At what? How so?
if you dont like it turn of your filmstudies mind.Just let it flow,because that what it does,it flows. I think it was a brutal, gritty film about how desperate people can be done by weaving many little scenes to create microcosm of america in it's downfall.All done by one of the most exciting young directors around. The only thing that makes me sad is it'll be another 5 years till' i get another film from him. 4.5./5
This was barely a movie. Slight and meandering plot, extremely heavhanded and obvious social commentary and sometimes terrible dialogue. Had this been made by a newcomer with an unknown cast I might have been more forgiving, but considering the talent involved, this was boring and almost terrible.
I love Andrew Dominic's style of directing, very visual and visceral, nicely photographed which he showcased in The Assassination of Jesse James. Killing Them Softly is very dialogue driven, in some cases it works in this film but I found that it was bogged down with a little to much of it. I am kinda disappointed as I was looking forward to seeing this, it's kinda boring and drags in some parts with very little action happening. I thought the acting was pretty great, standouts were Pitt and Mendolsohn.Also, I could have sworn Scoot Mcnairy was doing a dead impression of Casey Affleck, maybe its just me.
Andrew Dominick's cynical vision of a money-driven America pares down capitalism to its basest components through the lens of a collapsing mob economy. About as subtle as a sledgehammer, Dominick laces the film with blatant symbolism, playing quotes from Presidents Bush and Obama under many scenes to parallel the 2008 economic crisis with the acts of political thugs and criminals. Nice try but no cigar.
Underwhelming & contrived, save for a few scenes, the film appears to suffer from two main problems. Firstly, the actors feel like they've been forced to stick to a script heavily weighted by exposition, thus hindering their ownership of the words. Secondly, the film statement on 'Business' that comes at the end is not enough of a pay-off or is not the right fit to justify the film used to sell it. 2.5 stars
i liked dominik's "jesse james" well enough (despite its silly hero mythology) and i loved george higgins' "the friends of eddie coyle," so i was pretty game for this. it's awful. higgins' easy-breezy narrative is replaced with camera gymnastics, fanboy catnip and sophomoric political allegories. a reminder that TV has surpassed movie-making in the U.S. a sub-par episode of "justified" is infinitely more rewarding.
Heavy handed to the point of being laughable. I'll go 2.5 because of the acting and the cinematography.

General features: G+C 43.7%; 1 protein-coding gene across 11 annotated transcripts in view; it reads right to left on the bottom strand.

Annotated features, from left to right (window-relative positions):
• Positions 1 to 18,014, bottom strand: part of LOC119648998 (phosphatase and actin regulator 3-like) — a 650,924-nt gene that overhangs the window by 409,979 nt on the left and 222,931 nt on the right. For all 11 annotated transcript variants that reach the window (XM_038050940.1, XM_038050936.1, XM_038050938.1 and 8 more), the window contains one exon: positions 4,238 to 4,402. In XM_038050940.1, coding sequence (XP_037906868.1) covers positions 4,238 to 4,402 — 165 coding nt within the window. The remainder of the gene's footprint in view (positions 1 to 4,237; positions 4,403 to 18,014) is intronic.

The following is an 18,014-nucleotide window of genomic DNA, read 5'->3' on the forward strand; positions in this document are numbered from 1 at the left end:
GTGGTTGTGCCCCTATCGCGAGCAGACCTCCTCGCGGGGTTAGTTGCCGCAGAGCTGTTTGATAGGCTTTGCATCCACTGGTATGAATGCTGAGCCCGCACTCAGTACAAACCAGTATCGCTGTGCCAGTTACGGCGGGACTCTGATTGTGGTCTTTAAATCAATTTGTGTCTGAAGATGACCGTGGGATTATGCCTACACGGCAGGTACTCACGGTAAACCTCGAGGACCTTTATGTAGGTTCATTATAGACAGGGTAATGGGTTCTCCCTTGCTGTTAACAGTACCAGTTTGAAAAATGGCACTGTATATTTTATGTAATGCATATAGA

I really liked this film until the last scene, until the last line, until the final words. Then I realized I loved it.
As the film opened, I felt genuine excitement. It seemed like Andrew Dominik had a fresh - and surprisingly funny - take on the gangster genre, reinventing these criminal types as workaday shclubs who can't catch a break. Scoot McNairy and Ben Mendelsohn make for a wonderfully offbeat pair; they might just remind you of your broke or drug-addled friends. However, Dominik seems to lose his way (and the audience) as the film progresses. He overpowers the soundtrack with political news radio and televised speeches. In fact, the problem may not be the background noise itself but the fact that it's mixed so damn loud! "Killing Them Softly" registers as a narrow misfire, but it's still likely worth a watch for fans of the director.
The story requires the minimalist sensibility of Melville, but Dominik invests everything in words and loses impact. Doesn't match up to Friends of Eddie Coyle.
Regardless of your stance on this film's dialogue, Melville is by no means a "minimalist" writer. His prose is the antithesis of minimalism: absolutely baroque and extravagant. Maybe Hemingway would've been a more suitable name for what you're referring to (although film and literature are completely different mediums).
If for nothing else, it is one of the best photographed movies of 2012. I will be keeping tabs on Greig Fraser's work (consider the stunning contrast between this and Zero Dark Thirty) after seeing this. Same goes for Scoot McNairy's future work as well.
The first scene seems like the work of a visionary, but those same politicking soundbites wear thin later in the film. However, when it sticks to its characters it possesses an awesome sense of woozy sadness and decay, of men talking in cars and bars, and finding it is only death that resolves anything.
Of course it's unsubtle. Every character is a story of failure. Gandolfini is bloated, grotesque, almost a tumorous figure. Ray "always wanted to be a gangster" Liotta drifts through with deadened eyes and bruised flesh. Jenkins is as banal and familiar as he is repulsive. Mendelsohn lives because he fades, retreats into a drug haze. Here is the city upon the hill; this is what came of the great test of human nature.
Killing Them Softly's a slick, thoroughly impressive & beautifully-directed mob tale mirroring the recent economic meltdown. The story's all in the dialogue & details with zero glamour & a shitload of grit. The characters & acting are nothing short of magnificent & anytime someone gets fucked up you're in for a real treat. The icing on the cake was Brad Pitt's final speech. I wish I saw this in the theater.